Public safety, CTIA ask FCC for relief in 700 MHz band
Three public-safety organizations and CTIA, the trade association for commercial wireless carriers, this week asked the FCC to address the use of low-power devices in the 700 MHz band—specifically, wireless microphones—that could interfere with first-responder communications in the band.
In a letter to Acting FCC Chairman Michael Copps, CTIA and the public-safety organizations—the National Emergency Number Association (NENA), the Association of Public-Safety Communications Officials (APCO) and the National Public Safety Telecommunications Council (NPSTC) urged the commission to “take action to curb the harmful use of these low-power devices.”
NPSTC Chairman Ralph Haller said the purpose of the letter was to ensure that the FCC is aware of the concern, but he acknowledged that finding a method to rid the 700 MHz band of wireless microphones would be difficult.
“I don’t have a good answer for that, because there’s no database of who the users are or where the microphones are,” Haller said during an interview with Urgent Communications. “Therefore, you can’t do a letter campaign and say, ‘Be off of these frequencies in six months.’”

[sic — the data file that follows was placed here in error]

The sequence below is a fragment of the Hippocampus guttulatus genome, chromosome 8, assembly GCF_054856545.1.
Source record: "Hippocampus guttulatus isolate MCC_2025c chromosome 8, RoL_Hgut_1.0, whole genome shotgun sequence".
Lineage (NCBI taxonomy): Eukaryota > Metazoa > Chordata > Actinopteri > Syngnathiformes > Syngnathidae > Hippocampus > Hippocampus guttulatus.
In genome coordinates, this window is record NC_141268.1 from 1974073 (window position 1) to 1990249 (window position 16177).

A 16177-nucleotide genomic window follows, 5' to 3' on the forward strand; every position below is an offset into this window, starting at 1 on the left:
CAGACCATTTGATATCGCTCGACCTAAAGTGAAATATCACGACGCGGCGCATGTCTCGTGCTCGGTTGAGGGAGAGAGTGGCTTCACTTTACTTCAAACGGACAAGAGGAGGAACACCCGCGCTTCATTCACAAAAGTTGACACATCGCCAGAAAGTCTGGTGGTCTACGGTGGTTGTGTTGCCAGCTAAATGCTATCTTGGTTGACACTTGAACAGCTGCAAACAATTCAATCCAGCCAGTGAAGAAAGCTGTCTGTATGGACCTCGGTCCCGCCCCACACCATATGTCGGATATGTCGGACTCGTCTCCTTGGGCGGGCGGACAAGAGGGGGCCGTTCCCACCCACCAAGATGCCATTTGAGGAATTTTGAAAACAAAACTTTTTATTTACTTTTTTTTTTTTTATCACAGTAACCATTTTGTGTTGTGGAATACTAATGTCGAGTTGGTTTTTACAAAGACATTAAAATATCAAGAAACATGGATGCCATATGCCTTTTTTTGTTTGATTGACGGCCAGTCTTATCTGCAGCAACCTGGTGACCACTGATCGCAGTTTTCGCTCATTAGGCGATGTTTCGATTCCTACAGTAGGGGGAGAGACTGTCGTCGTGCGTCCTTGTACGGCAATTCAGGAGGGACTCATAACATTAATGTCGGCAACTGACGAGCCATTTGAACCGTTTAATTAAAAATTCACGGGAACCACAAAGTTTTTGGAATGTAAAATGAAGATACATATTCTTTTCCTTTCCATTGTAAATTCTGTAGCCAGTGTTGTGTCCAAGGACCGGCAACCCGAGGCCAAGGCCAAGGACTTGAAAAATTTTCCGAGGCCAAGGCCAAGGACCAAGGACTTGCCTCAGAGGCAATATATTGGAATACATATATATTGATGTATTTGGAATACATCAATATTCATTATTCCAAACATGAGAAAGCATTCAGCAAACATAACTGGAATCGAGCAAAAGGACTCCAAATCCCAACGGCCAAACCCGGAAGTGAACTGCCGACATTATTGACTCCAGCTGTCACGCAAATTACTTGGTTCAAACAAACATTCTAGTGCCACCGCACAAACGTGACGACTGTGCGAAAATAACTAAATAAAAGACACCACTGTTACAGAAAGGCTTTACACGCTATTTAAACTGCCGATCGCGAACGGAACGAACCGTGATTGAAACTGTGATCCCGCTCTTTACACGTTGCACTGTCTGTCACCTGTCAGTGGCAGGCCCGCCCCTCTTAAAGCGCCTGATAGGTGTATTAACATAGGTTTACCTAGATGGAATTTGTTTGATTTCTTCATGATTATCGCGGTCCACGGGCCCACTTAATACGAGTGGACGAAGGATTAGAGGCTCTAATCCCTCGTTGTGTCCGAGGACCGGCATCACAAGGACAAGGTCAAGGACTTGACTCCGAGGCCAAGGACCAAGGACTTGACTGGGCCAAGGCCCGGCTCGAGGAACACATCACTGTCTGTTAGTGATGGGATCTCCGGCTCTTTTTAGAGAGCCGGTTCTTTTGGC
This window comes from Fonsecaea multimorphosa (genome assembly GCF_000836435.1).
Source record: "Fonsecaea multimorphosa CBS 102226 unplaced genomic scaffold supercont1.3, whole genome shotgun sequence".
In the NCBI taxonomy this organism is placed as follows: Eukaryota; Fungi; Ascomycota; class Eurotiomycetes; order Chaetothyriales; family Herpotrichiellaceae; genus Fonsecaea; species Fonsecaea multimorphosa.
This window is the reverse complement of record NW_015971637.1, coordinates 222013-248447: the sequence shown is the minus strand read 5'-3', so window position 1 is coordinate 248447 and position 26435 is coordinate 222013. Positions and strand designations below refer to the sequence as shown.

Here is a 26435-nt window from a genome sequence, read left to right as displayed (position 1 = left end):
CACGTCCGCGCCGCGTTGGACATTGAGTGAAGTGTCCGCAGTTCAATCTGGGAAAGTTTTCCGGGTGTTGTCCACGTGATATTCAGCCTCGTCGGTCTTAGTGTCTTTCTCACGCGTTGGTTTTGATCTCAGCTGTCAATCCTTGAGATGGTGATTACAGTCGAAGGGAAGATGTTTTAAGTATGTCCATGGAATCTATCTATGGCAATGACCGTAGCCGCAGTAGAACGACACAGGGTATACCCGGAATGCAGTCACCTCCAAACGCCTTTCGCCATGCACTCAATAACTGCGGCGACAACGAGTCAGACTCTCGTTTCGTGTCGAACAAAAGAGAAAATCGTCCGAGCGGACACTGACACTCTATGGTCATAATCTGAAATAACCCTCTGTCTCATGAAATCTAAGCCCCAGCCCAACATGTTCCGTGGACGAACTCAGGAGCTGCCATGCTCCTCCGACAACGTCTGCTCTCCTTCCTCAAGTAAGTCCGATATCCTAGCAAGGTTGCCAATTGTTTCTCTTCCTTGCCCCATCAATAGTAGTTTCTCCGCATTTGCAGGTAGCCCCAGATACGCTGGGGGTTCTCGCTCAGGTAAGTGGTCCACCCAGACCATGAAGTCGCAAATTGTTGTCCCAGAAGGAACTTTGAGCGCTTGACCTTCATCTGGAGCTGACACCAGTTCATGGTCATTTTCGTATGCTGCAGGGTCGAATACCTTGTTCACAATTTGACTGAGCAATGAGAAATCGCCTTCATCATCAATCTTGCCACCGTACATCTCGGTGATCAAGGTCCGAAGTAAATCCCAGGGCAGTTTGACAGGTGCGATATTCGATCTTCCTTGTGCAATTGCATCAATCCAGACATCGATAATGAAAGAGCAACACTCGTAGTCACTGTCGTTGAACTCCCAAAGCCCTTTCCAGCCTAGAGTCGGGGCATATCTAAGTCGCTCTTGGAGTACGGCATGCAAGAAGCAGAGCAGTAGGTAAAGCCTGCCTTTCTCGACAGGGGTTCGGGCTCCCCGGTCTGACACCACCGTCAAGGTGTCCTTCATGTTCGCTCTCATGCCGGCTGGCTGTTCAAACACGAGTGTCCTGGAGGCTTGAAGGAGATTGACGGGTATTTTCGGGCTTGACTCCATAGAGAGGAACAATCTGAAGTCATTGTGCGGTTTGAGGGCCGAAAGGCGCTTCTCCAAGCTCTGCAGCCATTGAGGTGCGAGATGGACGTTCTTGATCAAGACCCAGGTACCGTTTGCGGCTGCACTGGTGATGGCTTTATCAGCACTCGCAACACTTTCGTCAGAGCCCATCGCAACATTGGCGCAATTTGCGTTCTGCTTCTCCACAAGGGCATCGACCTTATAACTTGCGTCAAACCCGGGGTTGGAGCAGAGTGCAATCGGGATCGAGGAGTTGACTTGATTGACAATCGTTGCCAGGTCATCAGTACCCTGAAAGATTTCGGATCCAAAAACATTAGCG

Thousands of entities—schools, hotels, playhouses, churches and other venues throughout the country—use wireless microphones that operate on the same 700 MHz frequencies that the FCC has allocated for public-safety use, Haller said. Unless the matter can be resolved, the low-power microphones can interfere with public-safety communications in the band within a small geographic area, while the high-power public-safety systems promise to interfere with wireless microphones throughout a much larger area, he said.
“There’s not an easy answer for it, but the commission needs to be aware of it,” Haller said. “If there are cases of interference to public-safety systems, the commission needs to go in and do enforcement action and issue forfeitures to make people aware that you can’t just put something on the air and use it.”
In the joint letter, the public-safety organizations and CTIA ask the FCC to approve an order clarifying that “low-power auxiliary devices must not interfere with authorized public safety and commercial licensees, and that those devices must accept all interference from licensed users.” They also ask that such devices cease operating within one year of such an order being adopted. The letter also calls for a ban on the sale of such devices operating in the 700 MHz band.
“Decisive commission action to halt additional unauthorized users will ensure that critical public safety systems and the commercial systems that carry emergency calls are unhindered by interference,” the letter states.
If the FCC takes such action, Haller expressed empathy for the users of wireless microphones in the 700 MHz band.
“They didn’t know that their use of these microphones is actually illegal,” he said. “I feel bad that these people have bought these [microphones] and now they’re faced with having to do something.”